When my first proper boyfriend pulled a face at the anchovy on his pizza, it cast a big black cloud over our future. Could I really go out, could I even like never mind love, a boy who didn’t like anchovies?  The relationship ended soon after, there were clearly irreconcilable differences. It was amicable but we haven’t remained friends.

I was thinking about this post as I walked across the park yesterday, on my way to teach small Italian children English songs. It stuck me that anchovies are indispensable, that they are the splendid and intensely savoury seasoning in many of our favourite things. Vincenzo calls them le palle (the balls). They appear in green sauce (salsa verde), on pizza marinara and pizza Napoli and in Salad Niçoise. Anchovies are the kick in the heady dressing for Puntarelle, the punch in tapenade and the oompapa in montpellier butter. Draped over hard-boiled eggs, melted into butter for bagna cauda, tucked into courgette flowers along with mozzarella, with roast lamb, squashed on bread and butter, great things all of them. Anchovies melted in olive oil provide the distinctive foundation for four of my favourite pastas; pasta e brocolli, Pasta alla puttanescaSpaghetti with tomato and anchovy sauce and Pasta with sardines and anchovy breadcrumbs.

And then there are fresh anchovies.

I’d never seen fresh anchovies until I came to Italy, or perhaps I had – after all they are not unheard of in The UK and we had enough French holidays –  I just hadn’t noticed. I spotted anchovies at the fish market in Naples first, it must have been my second or third day in Italy so everything was still a blur. I saw vast crates of them in Palermo and Messina, but it was in the fish market in Catania, early one morning, where I had my first close encounter of the fresh anchovy kind.

The fish market in Catania is a crude, noisy, rough and raw place. All my romantic notions about wandering through a Sicilian fish market at the crack of dawn were washed away with the bucket of bloody, murky fish water that was thrown, hurled rather, in front of my feet into a dark drain. But it’s an extraordinary place, full of life and soul, blood – and quite literally – guts. And of course, there is fish. There aren’t really stalls as such, a wooden bench here and another there. On one, a vast belly or side of tuna, beside it, a man brandishing a knife. On another table half a swordfish, sword skyward, as sharp as the knife hovering over it. There’s a man on a little stool, around him boxes of calamari and tiny neonati, like frogspawn and opposite him a woman with a baskets of tiny Calamaretti and moscardini. A very tall man presides over a table awash with sliver sardines, shining like newly minted coins. On a more orderly table sit lines of handsome, silver bream, Spigola, rose-red mullets and beside them, like something out of 2000 leagues under the sea, a disconcertingly large octopus. There are mysterious, foreboding but fascinating fish, unfamiliar to my English eyes. The curious, spiky, sea urchins ricci di mare make me shudder with delight. There are unruly piles of scampi, fat, grey and tempting but sallow next to piles of brilliantly coloured pinky-orange prawns. Nearby another man is crouched beside a plastic mat bestrewn with a vast, sprawling, shimmering heap of small, slender, slivery-blue anchovies.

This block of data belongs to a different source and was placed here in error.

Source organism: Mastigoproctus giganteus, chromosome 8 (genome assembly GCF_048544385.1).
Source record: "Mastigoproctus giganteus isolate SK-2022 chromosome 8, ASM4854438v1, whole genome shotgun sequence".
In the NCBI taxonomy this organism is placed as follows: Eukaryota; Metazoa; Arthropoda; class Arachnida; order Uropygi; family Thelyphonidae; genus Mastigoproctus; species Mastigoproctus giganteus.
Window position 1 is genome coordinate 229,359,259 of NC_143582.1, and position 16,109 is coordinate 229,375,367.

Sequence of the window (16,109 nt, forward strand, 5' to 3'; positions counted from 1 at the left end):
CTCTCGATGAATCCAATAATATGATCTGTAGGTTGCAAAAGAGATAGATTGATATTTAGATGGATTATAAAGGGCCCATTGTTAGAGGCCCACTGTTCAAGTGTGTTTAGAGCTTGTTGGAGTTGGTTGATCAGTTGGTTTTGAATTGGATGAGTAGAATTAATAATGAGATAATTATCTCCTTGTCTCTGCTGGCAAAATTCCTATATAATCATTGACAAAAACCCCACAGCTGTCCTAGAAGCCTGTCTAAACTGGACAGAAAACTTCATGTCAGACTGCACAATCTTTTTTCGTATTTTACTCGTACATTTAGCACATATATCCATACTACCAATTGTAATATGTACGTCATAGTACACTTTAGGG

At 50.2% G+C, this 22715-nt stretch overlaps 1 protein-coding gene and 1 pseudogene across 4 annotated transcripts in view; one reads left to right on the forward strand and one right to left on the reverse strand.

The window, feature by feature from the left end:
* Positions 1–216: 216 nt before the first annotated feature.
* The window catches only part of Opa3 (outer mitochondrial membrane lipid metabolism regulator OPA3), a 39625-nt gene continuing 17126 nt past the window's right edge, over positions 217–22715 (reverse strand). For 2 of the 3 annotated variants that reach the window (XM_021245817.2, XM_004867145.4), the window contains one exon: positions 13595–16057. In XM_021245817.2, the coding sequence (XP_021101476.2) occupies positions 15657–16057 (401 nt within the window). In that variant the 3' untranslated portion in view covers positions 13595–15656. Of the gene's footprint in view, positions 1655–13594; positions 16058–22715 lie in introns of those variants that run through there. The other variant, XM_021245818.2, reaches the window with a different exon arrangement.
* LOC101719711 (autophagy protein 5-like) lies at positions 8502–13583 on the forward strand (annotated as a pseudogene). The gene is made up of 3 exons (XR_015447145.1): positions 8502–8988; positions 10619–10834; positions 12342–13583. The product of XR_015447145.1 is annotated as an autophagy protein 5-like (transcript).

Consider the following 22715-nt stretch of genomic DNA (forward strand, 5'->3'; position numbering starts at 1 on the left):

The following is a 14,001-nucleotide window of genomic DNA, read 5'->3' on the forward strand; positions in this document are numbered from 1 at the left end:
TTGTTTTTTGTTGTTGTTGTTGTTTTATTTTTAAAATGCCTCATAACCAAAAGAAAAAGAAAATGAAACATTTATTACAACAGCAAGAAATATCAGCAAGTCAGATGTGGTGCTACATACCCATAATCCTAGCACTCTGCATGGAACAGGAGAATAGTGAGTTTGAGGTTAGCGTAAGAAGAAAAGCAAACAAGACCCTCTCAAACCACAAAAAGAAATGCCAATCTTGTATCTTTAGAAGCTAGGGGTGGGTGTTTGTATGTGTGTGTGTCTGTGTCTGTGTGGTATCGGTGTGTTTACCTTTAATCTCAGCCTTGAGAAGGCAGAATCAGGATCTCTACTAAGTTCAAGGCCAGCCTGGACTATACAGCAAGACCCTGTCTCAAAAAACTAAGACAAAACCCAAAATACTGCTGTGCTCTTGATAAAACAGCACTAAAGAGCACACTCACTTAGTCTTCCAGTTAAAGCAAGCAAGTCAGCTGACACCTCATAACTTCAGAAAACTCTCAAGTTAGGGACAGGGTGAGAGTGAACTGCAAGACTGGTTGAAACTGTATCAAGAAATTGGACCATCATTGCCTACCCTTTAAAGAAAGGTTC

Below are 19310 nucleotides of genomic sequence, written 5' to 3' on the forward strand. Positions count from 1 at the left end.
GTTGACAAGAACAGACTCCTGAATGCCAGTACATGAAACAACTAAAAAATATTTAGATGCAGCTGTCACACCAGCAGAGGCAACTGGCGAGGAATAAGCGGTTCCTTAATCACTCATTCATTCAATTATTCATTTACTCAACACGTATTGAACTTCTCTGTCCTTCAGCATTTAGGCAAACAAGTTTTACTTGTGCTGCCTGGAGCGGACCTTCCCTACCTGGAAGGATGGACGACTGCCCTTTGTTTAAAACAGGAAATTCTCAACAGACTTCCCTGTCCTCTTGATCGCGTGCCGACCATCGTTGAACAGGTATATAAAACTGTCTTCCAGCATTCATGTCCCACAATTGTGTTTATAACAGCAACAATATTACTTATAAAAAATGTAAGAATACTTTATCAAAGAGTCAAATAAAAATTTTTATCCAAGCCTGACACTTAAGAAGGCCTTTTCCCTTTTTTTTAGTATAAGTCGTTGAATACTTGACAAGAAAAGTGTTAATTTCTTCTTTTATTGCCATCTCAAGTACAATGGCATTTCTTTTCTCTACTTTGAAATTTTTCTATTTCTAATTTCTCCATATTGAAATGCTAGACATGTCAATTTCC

Fresh anchovies have fragrant, delicately flavoured flesh. They are related to sardines and mackeral and have the same firm, slightly oily flesh but a notably milder flavour. Their size – they are generally about 3′ or 4″ long – means they are more tender and delicate. I have learned to prepare and cook anchovies with Vincenzo’s Mum Carmela. They are her speciality.

First the cleaning. Anchovies are a great way to get to grips with gutting and preparing fish if like me, you’re a novice. Along with artichoke taming and mixing the perfect batter, preparing these lovely little fish is one of the most satisfying kitchen skills I have acquired in the last couple of years. This may seem complicated, but it’s actually pretty straightforward once you get the hang of it. Sleeves up and no fuss! Take an anchovy in one hand, use the thumb of the other to slit open the body and then, grasping the head firmly between finger and thumb detach it together with the guts. Gently ease and prise open the body and pull away the spine and flatten the little fish – fanning it out like a butterfly – ready for the next stage.

As with preserved anchovies, Italians love, respect and do marvelous things with fresh ones. They grill them just so, they coat them with batter and plunge them into hot oil, they dip them in egg and then breadcrumbs and shallow fry them until crisp and golden. Our friend stuffs them with a mixture of breadcrumbs, herbs and parmesan, sprinkles them with olive oil and bakes them in the oven. Carmella fans them out; like the spokes of a wheel, in a shallow pan, sprinkles over olive oil and parsley, then cooks them very gently so they fry and steam at the same time. Delicious stuff.

But maybe one of the nicest ways to enjoy the delicate flesh of fresh anchovies is to marinade them in lemon juice, a slosh of red wine vinegar, olive oil and finely chopped garlic for about 5 hours. The acid in the lemon and vinegar literally cooks the flesh, turning it opaque and rendering it firm, tender and sweet. To serve, you pour over more olive oil, sprinkle over some finely chopped parsley and maybe a little crushed chilli. They are best eaten as an antipasti or simple lunch, nudging the fillets onto the corner of some crusty bread, mopping up the oily juices with more bread as you go.